The results of this paper form the basis of the first rational hydrodynamic pilot-wave theory.

See paper:   Molacek & Bush (2013).

Select Press:  Inside Science


Droplets bouncing on a vibrating fluid bath

The dependence of the bouncing state on drop size and vibrational forcing.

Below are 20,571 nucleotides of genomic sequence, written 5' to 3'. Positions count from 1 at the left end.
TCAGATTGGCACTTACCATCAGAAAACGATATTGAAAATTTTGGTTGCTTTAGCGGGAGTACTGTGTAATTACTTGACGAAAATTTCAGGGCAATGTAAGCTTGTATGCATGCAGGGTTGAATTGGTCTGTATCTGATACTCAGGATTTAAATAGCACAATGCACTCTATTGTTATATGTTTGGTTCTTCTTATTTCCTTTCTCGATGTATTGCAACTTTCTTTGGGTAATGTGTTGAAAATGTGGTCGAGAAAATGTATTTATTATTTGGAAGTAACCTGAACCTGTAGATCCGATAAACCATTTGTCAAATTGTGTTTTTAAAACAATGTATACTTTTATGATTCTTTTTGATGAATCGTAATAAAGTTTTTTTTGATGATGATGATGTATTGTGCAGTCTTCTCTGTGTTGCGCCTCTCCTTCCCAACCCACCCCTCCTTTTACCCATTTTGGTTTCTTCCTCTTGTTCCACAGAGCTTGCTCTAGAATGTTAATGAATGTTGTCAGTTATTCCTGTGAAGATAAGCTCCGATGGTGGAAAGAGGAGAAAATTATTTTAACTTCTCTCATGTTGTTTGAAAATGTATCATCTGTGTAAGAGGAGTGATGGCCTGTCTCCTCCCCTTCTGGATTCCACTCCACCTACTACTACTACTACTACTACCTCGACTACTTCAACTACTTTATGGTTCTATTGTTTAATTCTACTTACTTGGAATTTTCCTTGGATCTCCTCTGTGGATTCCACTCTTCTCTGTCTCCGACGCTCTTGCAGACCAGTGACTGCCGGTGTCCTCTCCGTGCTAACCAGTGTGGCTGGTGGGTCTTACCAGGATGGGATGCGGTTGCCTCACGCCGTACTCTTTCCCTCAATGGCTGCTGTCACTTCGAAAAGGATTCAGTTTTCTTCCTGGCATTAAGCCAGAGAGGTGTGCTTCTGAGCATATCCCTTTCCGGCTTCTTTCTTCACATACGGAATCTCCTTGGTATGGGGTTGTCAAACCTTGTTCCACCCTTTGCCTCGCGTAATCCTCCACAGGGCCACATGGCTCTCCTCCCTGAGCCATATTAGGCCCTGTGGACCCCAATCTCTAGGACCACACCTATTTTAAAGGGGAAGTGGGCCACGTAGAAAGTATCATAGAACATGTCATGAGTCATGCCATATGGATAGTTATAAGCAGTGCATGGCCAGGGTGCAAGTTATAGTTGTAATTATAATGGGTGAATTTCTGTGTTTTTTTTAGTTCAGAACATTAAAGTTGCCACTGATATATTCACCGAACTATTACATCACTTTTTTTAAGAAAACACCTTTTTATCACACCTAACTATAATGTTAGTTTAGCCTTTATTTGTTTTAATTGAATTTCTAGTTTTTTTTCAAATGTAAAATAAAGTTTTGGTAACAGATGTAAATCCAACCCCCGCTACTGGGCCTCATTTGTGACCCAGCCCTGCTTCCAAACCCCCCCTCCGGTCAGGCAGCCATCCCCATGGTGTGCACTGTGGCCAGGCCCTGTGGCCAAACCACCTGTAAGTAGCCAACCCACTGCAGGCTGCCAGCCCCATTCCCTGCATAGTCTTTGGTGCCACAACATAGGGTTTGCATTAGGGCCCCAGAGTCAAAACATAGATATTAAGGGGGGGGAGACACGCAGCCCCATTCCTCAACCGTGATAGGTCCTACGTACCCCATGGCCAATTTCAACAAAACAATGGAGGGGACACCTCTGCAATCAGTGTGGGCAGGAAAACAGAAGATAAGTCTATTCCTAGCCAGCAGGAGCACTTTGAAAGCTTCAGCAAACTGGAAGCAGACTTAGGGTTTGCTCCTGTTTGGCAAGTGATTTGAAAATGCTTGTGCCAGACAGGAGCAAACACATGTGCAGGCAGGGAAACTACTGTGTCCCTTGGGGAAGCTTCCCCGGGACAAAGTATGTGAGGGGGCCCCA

We present the results of a combined experimental and theoretical investigation of millimetric droplets bouncing on a vertically vibrating fluid bath. We first characterize the system experimentally, deducing the dependence of the droplet dynamics on the system parameters, specifically, the drop size,  driving acceleration and driving frequency. As the acceleration is increased, depending on drop size, we observe the transition from coalescing to hovering or bouncing states, then period-doubling events that may culminate in either walking drops or chaotic bouncing states. The drop’s vertical dynamics depends critically on the ratio of the driving frequency to the drop’s natural oscillation frequency. For example, when the data describing the coalescence-bouncing threshold and period-doubling thresholds are described in terms of this ratio, they collapse onto a single curve. We observe and rationalize the coexistence of two non-coalescing states, bouncing and hovering, for identical system parameters. In the former state the contact time is prescribed by the drop dynamics; in the latter, by the driving frequency. The bouncing states are described by theoretical models of increasing complexity whose predictions are tested against data. We first model the drop-bath interaction in terms of a linear spring, then develop a logarithmic spring model that better captures the drop dynamics over a wider range of parameter space. While the linear spring model provides a faster, less accurate option, the logarithmic spring model is found to be more accurate and consistent with all existing data.